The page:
Sunnyside great room
Not every mountain home has to be sizable. In fact, you can build a perfectly suitable cozy cabin instead of a castle.
Just outside of Telluride, Colorado, noted for its ostentatious mountain homes, is a smaller home built from the surrounding earth and stone. The 1,600-square-foot Sunnyside, designed by architect Ron Bercovitz of Bercovitz Design Architects, was modeled after the Western lodge-style work of a noted architect.
“I had done some historic research on another project and came across the works of Mary Coulter,” Bercovitz says. “She was the architect for many buildings found in the Grand Canyon National Park, including the Lookout Studio, which caught my eye.”
Sunnyside’s exterior is built with local rock and resembles the crumbling walls and towers that Coulter was fond of designing, Bercovitz says. Her love of Southwest archaeology inspired her to design buildings with similar techniques used by the Pueblo people.
Other Pueblo touches were added to Sunnyside, including ponderosa pine logs for the framing and resawn cedar shake roofing, which blend into the landscape. Inside, a kiva fireplace in the living room continues the theme. “The rounded corner fireplace was a challenge to build,” Bercovitz says. “Normally, kivas are built with adobe, but we chose to continue with the random flagstone that the home was made of.”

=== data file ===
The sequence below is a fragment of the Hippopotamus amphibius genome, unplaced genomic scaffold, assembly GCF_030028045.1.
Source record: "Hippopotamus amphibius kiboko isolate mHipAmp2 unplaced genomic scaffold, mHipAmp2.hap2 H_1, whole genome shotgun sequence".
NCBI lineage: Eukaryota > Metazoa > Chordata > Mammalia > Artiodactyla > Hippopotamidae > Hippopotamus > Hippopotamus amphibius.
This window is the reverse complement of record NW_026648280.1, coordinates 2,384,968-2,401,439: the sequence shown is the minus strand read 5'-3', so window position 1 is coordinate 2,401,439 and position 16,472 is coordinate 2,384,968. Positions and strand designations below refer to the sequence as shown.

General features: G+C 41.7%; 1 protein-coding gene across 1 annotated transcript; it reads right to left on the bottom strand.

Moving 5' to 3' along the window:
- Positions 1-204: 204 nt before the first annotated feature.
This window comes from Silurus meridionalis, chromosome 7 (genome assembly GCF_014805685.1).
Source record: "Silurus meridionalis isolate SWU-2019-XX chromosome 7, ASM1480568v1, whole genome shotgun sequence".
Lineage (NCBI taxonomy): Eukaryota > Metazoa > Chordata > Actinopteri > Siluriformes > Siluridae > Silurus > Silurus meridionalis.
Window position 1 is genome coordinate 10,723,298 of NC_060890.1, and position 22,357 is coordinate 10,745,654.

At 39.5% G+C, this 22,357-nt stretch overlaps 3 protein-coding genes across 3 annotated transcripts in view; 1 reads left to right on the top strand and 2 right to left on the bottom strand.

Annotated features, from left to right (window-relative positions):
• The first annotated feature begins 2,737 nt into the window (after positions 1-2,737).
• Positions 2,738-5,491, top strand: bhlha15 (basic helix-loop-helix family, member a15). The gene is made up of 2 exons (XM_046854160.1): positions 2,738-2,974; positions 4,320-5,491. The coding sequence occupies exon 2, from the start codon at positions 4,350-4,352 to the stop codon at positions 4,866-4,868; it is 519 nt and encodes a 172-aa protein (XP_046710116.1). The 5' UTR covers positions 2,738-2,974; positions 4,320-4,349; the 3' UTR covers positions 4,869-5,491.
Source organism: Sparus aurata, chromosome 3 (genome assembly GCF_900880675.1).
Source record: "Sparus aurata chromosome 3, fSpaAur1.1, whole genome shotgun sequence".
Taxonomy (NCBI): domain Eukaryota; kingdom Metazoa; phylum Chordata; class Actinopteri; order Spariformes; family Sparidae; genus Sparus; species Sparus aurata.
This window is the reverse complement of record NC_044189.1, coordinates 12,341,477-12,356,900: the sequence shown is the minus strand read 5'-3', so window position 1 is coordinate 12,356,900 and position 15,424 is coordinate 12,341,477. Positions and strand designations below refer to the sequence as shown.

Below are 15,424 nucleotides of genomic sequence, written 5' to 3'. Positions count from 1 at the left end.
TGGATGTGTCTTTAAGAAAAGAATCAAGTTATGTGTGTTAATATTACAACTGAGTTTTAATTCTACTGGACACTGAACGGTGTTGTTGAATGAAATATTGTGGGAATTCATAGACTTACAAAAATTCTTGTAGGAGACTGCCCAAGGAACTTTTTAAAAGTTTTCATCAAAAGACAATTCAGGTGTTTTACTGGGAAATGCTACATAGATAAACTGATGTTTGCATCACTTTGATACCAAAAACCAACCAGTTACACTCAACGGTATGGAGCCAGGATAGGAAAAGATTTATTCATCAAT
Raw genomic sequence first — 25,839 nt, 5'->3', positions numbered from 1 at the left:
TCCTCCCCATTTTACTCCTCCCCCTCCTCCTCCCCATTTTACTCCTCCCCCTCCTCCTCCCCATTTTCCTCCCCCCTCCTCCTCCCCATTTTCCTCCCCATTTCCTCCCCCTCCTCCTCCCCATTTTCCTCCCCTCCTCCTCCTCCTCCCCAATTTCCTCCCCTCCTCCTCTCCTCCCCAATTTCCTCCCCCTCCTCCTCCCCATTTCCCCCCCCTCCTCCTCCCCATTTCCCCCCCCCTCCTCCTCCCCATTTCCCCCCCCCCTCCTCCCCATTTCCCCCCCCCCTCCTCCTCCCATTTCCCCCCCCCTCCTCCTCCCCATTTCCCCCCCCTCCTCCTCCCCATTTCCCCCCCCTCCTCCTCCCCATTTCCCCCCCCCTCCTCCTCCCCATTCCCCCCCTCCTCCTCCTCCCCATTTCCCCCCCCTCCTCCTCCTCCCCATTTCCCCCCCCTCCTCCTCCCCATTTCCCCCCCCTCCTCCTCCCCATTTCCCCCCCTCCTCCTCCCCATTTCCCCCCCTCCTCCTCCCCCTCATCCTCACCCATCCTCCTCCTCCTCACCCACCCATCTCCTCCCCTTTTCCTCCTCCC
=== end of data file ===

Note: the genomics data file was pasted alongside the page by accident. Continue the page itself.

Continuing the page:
Bercovitz labels the home as an example of smart planning. “You don’t have to build a large vacation home to get all the elements of a fabulous retreat,” he says. Sunnyside includes a master bedroom suite, a second bedroom with attached bathroom, a spacious open living room, and a kitchen that looks out through large floor-to-ceiling windows at the San Juan Mountains.
“I even built a tower similar to the Coulter structures that can be used as an office or for meditation and yoga,” Bercovitz says. “There are a couple of small simple windows that provide light and a breathtaking view of Mount Wilson.”
Bercovitz and his team worked to integrate green building techniques in the project, including solar-oriented siting, reclaimed materials, and the use of products that are less environmentally demanding. “We strive to make our projects structurally and thermally efficient, as well as eco-friendly,” he says.
This article originally appeared in Country's Best Cabins'
Cozy Cabins 2008 issue.